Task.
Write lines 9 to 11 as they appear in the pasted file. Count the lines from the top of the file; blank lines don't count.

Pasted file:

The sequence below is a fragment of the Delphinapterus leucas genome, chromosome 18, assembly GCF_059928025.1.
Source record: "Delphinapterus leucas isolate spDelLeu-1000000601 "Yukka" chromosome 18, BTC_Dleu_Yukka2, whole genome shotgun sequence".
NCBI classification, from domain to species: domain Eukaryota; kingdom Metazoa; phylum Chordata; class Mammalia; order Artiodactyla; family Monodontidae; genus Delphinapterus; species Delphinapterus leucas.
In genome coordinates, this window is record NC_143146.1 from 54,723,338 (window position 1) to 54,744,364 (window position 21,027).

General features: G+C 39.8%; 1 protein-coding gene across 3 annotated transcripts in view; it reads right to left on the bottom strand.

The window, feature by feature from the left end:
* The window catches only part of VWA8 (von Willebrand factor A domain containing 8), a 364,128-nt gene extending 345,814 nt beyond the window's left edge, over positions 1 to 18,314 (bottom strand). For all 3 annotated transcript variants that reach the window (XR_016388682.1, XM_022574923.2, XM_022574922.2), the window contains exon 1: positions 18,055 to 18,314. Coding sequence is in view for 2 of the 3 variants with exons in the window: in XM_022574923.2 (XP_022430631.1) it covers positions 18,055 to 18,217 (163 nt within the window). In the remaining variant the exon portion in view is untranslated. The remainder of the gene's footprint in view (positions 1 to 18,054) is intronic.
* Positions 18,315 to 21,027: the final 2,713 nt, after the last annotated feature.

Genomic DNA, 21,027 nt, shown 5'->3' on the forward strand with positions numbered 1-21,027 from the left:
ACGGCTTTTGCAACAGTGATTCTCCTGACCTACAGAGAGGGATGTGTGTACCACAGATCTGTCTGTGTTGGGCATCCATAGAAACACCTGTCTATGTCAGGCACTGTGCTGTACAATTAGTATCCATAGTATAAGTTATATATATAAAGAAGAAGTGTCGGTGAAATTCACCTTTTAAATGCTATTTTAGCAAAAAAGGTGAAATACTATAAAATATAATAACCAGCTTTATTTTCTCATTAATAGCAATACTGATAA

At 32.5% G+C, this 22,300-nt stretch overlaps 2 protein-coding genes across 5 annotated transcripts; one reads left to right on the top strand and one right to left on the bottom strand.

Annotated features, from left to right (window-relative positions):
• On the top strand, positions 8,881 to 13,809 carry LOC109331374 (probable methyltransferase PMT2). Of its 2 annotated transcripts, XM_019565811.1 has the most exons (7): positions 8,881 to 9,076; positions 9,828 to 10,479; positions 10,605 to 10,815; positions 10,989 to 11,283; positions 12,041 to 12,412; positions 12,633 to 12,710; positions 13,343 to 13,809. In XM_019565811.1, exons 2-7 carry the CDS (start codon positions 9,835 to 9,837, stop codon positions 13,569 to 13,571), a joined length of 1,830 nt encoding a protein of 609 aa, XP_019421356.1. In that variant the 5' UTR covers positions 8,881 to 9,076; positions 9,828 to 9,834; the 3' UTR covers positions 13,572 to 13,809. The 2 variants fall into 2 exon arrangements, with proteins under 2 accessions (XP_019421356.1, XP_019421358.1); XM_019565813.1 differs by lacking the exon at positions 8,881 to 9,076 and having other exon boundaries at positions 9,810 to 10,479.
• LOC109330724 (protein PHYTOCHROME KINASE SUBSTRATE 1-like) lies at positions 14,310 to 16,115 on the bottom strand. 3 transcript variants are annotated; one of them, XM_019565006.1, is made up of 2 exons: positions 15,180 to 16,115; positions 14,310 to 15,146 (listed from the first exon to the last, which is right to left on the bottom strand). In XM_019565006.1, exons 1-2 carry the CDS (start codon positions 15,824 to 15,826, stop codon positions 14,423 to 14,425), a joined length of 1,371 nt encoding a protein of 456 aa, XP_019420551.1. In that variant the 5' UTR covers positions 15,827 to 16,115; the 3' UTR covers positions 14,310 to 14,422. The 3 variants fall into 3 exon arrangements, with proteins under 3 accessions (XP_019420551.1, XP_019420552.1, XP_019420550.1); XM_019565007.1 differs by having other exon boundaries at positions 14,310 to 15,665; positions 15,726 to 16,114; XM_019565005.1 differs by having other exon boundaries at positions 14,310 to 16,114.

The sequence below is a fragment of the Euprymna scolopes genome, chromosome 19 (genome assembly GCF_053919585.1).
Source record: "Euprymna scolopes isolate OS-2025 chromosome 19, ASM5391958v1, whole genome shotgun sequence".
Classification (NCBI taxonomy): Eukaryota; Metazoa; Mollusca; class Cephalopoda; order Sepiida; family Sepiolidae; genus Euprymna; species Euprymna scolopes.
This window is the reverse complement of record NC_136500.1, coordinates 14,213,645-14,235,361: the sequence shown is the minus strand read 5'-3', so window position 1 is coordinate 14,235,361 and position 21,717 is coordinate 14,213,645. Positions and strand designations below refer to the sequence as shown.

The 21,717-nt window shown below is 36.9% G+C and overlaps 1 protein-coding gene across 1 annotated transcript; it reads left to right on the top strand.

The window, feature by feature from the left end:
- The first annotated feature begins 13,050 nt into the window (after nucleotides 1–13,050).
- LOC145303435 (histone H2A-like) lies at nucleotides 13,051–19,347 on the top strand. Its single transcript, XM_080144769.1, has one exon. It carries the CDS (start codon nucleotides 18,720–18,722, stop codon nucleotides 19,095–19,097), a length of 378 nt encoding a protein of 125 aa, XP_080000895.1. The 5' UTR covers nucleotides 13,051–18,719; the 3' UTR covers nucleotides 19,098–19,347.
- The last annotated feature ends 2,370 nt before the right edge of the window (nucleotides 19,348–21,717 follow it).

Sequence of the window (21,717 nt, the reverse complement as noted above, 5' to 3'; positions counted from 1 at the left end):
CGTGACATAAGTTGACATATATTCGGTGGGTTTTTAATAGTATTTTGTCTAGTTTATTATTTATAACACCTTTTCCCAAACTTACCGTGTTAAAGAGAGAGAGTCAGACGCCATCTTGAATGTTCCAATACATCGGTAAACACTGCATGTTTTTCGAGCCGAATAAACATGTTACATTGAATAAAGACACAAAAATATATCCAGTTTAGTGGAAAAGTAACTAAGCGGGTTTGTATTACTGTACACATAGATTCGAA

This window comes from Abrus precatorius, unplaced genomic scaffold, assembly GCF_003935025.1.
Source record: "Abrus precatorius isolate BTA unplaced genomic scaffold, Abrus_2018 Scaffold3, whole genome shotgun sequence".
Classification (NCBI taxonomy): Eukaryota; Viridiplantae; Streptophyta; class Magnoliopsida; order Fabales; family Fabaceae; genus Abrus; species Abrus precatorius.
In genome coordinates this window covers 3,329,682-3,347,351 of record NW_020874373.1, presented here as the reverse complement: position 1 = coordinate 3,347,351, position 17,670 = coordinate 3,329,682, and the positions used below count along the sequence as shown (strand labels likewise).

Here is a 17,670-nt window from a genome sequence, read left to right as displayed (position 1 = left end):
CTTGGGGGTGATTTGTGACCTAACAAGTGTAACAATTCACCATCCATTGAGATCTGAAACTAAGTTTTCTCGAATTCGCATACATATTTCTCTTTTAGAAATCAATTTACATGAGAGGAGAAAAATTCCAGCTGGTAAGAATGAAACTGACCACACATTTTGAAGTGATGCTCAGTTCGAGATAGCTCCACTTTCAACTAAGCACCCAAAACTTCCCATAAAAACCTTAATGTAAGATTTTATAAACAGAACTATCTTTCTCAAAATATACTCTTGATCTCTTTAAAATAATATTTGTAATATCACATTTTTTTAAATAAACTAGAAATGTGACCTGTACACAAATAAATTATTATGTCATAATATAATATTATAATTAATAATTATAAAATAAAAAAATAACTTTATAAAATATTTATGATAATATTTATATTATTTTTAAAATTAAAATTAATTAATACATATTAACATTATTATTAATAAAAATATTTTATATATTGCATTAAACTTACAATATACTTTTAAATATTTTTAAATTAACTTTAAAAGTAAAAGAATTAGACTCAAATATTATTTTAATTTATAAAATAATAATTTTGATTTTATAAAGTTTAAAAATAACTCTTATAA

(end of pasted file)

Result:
Genomic DNA, 21,027 nt, shown 5'->3' on the forward strand with positions numbered 1-21,027 from the left:
ACGGCTTTTGCAACAGTGATTCTCCTGACCTACAGAGAGGGATGTGTGTACCACAGATCTGTCTGTGTTGGGCATCCATAGAAACACCTGTCTATGTCAGGCACTGTGCTGTACAATTAGTATCCATAGTATAAGTTATATATATAAAGAAGAAGTGTCGGTGAAATTCACCTTTTAAATGCTATTTTAGCAAAAAAGGTGAAATACTATAAAATATAATAACCAGCTTTATTTTCTCATTAATAGCAATACTGATAA

At 32.5% G+C, this 22,300-nt stretch overlaps 2 protein-coding genes across 5 annotated transcripts; one reads left to right on the top strand and one right to left on the bottom strand.